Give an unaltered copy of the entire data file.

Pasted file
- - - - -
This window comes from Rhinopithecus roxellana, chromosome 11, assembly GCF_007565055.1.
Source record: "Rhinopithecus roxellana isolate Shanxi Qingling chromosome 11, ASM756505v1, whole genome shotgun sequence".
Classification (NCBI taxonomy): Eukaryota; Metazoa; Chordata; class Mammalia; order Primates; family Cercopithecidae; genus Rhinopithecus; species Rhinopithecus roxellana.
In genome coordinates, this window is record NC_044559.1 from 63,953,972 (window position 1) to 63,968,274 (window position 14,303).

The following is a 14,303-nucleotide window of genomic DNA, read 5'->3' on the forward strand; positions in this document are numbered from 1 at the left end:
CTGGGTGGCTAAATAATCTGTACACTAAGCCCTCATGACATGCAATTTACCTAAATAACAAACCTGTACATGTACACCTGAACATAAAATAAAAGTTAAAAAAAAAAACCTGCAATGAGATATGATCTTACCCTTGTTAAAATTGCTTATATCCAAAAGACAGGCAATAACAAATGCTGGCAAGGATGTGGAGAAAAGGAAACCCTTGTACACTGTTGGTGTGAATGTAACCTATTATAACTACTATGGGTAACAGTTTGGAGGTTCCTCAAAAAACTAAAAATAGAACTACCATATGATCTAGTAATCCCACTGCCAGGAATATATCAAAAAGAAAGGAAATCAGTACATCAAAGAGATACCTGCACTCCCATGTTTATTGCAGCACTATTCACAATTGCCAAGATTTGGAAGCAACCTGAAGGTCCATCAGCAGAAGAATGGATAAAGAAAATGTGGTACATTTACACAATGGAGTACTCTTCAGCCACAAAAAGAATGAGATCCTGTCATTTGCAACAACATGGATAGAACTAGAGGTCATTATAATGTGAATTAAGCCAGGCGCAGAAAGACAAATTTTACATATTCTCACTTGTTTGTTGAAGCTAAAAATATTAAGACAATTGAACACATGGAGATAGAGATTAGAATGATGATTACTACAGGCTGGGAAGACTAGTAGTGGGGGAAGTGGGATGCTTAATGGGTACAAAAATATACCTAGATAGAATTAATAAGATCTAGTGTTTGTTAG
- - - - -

This window comes from Rhinopithecus roxellana, chromosome 11, assembly GCF_007565055.1.
Source record: "Rhinopithecus roxellana isolate Shanxi Qingling chromosome 11, ASM756505v1, whole genome shotgun sequence".
Classification (NCBI taxonomy): Eukaryota; Metazoa; Chordata; class Mammalia; order Primates; family Cercopithecidae; genus Rhinopithecus; species Rhinopithecus roxellana.
In genome coordinates, this window is record NC_044559.1 from 63,953,972 (window position 1) to 63,968,274 (window position 14,303).

The following is a 14,303-nucleotide window of genomic DNA, read 5'->3' on the forward strand; positions in this document are numbered from 1 at the left end:
CTGGGTGGCTAAATAATCTGTACACTAAGCCCTCATGACATGCAATTTACCTAAATAACAAACCTGTACATGTACACCTGAACATAAAATAAAAGTTAAAAAAAAAAACCTGCAATGAGATATGATCTTACCCTTGTTAAAATTGCTTATATCCAAAAGACAGGCAATAACAAATGCTGGCAAGGATGTGGAGAAAAGGAAACCCTTGTACACTGTTGGTGTGAATGTAACCTATTATAACTACTATGGGTAACAGTTTGGAGGTTCCTCAAAAAACTAAAAATAGAACTACCATATGATCTAGTAATCCCACTGCCAGGAATATATCAAAAAGAAAGGAAATCAGTACATCAAAGAGATACCTGCACTCCCATGTTTATTGCAGCACTATTCACAATTGCCAAGATTTGGAAGCAACCTGAAGGTCCATCAGCAGAAGAATGGATAAAGAAAATGTGGTACATTTACACAATGGAGTACTCTTCAGCCACAAAAAGAATGAGATCCTGTCATTTGCAACAACATGGATAGAACTAGAGGTCATTATAATGTGAATTAAGCCAGGCGCAGAAAGACAAATTTTACATATTCTCACTTGTTTGTTGAAGCTAAAAATATTAAGACAATTGAACACATGGAGATAGAGATTAGAATGATGATTACTACAGGCTGGGAAGACTAGTAGTGGGGGAAGTGGGATGCTTAATGGGTACAAAAATATACCTAGATAGAATTAATAAGATCTAGTGTTTGTTAG